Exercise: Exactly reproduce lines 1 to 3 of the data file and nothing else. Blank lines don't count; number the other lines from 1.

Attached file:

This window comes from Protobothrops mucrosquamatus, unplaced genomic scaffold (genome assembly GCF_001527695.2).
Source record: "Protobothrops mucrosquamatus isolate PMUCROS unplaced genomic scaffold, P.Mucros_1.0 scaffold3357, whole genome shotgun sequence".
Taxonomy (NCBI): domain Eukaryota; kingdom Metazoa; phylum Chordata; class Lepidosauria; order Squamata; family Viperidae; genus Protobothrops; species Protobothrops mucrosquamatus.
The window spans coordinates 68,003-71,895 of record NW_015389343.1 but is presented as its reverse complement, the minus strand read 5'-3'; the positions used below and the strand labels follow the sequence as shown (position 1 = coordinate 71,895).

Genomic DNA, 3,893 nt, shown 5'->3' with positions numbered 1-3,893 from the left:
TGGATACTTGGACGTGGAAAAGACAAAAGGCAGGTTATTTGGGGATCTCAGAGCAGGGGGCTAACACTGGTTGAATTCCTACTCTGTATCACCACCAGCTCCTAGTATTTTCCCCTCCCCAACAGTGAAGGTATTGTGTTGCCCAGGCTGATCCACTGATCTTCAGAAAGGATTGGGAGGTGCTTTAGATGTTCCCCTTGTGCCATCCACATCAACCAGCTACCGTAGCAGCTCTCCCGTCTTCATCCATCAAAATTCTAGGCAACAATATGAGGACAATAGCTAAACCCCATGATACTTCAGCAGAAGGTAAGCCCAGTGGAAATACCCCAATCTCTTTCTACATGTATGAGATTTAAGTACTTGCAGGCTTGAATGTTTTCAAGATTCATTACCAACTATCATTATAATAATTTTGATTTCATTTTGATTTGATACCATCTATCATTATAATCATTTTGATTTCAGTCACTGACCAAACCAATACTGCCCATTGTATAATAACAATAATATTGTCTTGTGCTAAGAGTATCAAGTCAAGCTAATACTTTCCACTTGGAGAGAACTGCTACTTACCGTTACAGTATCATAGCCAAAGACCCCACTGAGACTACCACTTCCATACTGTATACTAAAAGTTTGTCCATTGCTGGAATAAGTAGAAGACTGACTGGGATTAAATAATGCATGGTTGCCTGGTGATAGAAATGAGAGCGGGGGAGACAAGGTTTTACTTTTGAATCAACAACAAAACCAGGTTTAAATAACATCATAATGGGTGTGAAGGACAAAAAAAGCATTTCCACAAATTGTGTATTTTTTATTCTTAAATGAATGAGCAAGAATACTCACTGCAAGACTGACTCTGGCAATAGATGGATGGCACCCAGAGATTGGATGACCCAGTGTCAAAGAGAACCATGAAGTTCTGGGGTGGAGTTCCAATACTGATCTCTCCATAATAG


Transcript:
This window comes from Protobothrops mucrosquamatus, unplaced genomic scaffold (genome assembly GCF_001527695.2).
Source record: "Protobothrops mucrosquamatus isolate PMUCROS unplaced genomic scaffold, P.Mucros_1.0 scaffold3357, whole genome shotgun sequence".
Taxonomy (NCBI): domain Eukaryota; kingdom Metazoa; phylum Chordata; class Lepidosauria; order Squamata; family Viperidae; genus Protobothrops; species Protobothrops mucrosquamatus.